Handloading Gives The Hunter More Options In Yypes And Weight Of Shot.
The big motivation for shotshell reloading used to be economics, especially for target shooters who couldn’t afford thousands of practice rounds a year without reloading. These days, however, 20- and 12-gauge shells can be purchased almost as cheaply as you can load ’em. Why spend the time to reload when you can just pick up lead-shot practice ammo for $5 a box?
A decade ago I used to be able to find a decent selection of wads and shot in several local stores, but not now. Instead shotshell reloading has become an increasingly specialized, Internet-order market, primarily fueled by shooters who insist on using 28- or 16-gauge guns, often “vintage” doubles with thin barrels and fixed chokes, or guys who simply want the very best performance possible. I know this because I’m one. Instead of reloading to save money, we’re handloading for better performance.
Such handloading revolves around shot selection, since shot is what breaks clays and downs birds. Let’s start with lead shot, since even today, when quite a lot of bird-shooting legally requires non-toxic shot, the vast majority of shot expended is still made primarily of lead.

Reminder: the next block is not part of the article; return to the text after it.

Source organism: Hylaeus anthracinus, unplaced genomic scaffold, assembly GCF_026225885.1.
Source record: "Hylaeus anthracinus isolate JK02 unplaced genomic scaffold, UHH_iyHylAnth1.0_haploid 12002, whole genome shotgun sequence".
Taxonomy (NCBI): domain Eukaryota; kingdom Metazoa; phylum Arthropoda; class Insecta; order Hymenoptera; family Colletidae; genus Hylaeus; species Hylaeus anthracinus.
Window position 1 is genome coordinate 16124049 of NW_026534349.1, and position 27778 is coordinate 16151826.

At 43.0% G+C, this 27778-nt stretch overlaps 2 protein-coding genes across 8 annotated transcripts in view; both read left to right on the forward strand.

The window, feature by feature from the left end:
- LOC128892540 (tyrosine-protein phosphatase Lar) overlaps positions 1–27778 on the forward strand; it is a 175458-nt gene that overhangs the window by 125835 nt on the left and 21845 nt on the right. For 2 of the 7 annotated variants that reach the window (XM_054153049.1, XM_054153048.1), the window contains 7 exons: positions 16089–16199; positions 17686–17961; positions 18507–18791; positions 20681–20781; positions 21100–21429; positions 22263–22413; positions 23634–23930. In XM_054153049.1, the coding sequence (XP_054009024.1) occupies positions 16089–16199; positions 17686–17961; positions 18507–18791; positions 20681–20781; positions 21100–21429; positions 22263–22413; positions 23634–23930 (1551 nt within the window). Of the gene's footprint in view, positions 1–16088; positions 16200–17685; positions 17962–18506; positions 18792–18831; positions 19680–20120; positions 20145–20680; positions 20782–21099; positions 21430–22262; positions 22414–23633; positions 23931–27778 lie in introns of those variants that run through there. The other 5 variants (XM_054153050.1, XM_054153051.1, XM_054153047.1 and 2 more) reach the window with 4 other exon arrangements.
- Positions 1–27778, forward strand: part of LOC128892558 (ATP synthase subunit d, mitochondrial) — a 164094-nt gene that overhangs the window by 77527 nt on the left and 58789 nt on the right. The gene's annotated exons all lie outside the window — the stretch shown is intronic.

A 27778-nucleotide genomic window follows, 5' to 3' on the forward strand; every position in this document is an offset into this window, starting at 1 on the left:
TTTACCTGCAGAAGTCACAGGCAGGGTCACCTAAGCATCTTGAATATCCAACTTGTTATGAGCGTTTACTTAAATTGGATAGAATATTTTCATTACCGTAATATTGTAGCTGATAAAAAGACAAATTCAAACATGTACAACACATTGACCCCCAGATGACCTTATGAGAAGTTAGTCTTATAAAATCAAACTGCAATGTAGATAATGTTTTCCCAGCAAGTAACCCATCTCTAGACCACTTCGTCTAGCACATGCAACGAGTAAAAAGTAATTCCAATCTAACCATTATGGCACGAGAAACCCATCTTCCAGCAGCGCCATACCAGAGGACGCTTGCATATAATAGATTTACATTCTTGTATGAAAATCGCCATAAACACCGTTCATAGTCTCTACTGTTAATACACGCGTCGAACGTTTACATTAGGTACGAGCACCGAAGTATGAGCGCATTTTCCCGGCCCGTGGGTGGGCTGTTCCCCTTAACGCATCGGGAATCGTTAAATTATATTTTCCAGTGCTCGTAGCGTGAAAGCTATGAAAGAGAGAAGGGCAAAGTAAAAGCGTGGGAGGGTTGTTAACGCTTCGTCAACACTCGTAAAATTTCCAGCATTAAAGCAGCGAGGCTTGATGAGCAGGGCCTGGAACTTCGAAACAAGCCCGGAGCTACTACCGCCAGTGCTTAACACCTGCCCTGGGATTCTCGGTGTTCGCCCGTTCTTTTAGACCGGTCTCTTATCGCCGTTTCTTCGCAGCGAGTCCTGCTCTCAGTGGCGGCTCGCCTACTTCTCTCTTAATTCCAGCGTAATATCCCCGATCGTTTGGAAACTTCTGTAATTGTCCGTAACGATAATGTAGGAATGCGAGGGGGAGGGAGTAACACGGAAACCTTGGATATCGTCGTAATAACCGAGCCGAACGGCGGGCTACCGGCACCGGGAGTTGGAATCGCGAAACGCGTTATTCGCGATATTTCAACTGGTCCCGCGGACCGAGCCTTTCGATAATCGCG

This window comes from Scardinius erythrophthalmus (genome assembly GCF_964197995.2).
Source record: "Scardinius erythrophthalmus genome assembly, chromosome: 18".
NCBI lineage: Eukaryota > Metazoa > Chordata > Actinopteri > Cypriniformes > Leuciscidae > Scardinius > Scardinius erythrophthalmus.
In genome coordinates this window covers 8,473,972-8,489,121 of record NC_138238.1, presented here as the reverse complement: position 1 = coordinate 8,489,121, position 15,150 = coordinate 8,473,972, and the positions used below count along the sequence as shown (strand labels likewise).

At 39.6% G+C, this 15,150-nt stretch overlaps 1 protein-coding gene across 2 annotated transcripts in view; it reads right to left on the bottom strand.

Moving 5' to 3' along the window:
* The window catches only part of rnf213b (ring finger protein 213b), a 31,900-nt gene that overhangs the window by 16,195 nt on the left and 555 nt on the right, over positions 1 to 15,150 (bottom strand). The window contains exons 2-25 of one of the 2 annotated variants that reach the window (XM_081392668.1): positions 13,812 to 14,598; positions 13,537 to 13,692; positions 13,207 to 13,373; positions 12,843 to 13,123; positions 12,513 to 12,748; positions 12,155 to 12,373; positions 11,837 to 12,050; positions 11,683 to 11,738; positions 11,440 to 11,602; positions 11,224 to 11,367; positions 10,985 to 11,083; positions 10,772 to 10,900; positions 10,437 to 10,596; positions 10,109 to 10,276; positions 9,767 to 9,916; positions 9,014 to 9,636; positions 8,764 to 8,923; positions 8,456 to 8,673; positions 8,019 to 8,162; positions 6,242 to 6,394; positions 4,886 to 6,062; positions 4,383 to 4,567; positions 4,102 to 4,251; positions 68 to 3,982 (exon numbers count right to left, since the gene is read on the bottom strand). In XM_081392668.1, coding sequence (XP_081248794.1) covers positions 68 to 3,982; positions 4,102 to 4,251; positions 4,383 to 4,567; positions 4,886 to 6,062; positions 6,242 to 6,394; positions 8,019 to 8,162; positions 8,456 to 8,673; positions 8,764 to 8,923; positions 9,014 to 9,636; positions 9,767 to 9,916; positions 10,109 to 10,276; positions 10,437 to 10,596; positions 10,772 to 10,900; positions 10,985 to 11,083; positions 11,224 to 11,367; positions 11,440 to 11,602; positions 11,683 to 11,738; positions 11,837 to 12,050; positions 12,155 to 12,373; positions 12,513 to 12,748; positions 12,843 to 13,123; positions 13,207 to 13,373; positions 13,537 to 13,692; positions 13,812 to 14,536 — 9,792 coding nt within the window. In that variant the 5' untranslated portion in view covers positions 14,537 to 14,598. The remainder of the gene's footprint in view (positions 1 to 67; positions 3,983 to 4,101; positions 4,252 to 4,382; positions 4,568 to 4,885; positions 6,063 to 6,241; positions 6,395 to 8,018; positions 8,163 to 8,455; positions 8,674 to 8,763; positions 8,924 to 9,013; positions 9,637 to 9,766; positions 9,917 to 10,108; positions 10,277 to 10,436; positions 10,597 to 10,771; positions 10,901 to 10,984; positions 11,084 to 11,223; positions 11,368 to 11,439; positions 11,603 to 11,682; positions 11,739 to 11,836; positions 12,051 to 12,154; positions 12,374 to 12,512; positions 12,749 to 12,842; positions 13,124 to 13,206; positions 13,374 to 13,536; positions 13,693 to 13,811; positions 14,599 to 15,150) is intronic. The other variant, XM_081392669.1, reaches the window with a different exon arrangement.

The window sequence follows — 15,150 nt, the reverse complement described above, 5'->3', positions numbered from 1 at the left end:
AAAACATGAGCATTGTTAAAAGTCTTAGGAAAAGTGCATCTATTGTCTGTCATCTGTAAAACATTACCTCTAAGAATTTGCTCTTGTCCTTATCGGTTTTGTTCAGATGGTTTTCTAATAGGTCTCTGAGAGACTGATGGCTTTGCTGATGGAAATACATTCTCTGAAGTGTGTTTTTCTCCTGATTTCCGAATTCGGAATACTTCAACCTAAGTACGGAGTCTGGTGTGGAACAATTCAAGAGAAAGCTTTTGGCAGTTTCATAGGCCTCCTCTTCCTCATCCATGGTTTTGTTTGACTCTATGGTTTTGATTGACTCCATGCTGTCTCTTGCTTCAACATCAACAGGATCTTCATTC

Lead is abundant and hence relatively cheap, and also heavy enough to fly through the air and penetrate birds. It’s also easily formed into round balls, and alloyed to produce different ballistic results. Plus, even the hardest lead shot doesn’t harm shotgun barrels.
As an example of the different characteristics of lead shot, let’s use pheasant hunting, enormously popular among wingshooters, whether for preserve or wild birds. If you ask 100 pheasant hunters what load they prefer for roosters, 95 will respond with a shot size, and nothing else. This is because 95 percent of pheasant hunters don’t know lead shot varies in other ways.
In America, a birdshot size is designated by numbers and indicates diameter: Subtract the shot’s designated number from 17 and the result is the shot’s diameter in thousandths of an inch. As an example, popular No. 6 shot is 0.11″ in diameter. Above 0.17″ in diameter an arbitrary system is used: BB for 0.18″ shot, BBB for 0.19″, T for 0.20″ and F for 0.22″. (See chart.)
Quite a few pheasant hunters prefer No. 4 shot. A mature rooster pheasant is a relatively large and tough bird, often shot while flying away. The pellets have to penetrate deeply and break relatively heavy wing bones. But many other pheasant hunters prefer relatively small No. 7-1/2 shot, though these hunters almost always add “plated” or “hard” to the number.
This is because shot performs differently according to its hardness. The cheapest shot is just about entirely lead. Pure lead is soft and deforms easily, both inside the barrel of our shotgun and when it hits a bird. Deformed shot doesn’t fly consistently or penetrate as deeply, so doesn’t work as well for most wingshooting as harder shot.
By John Barsness
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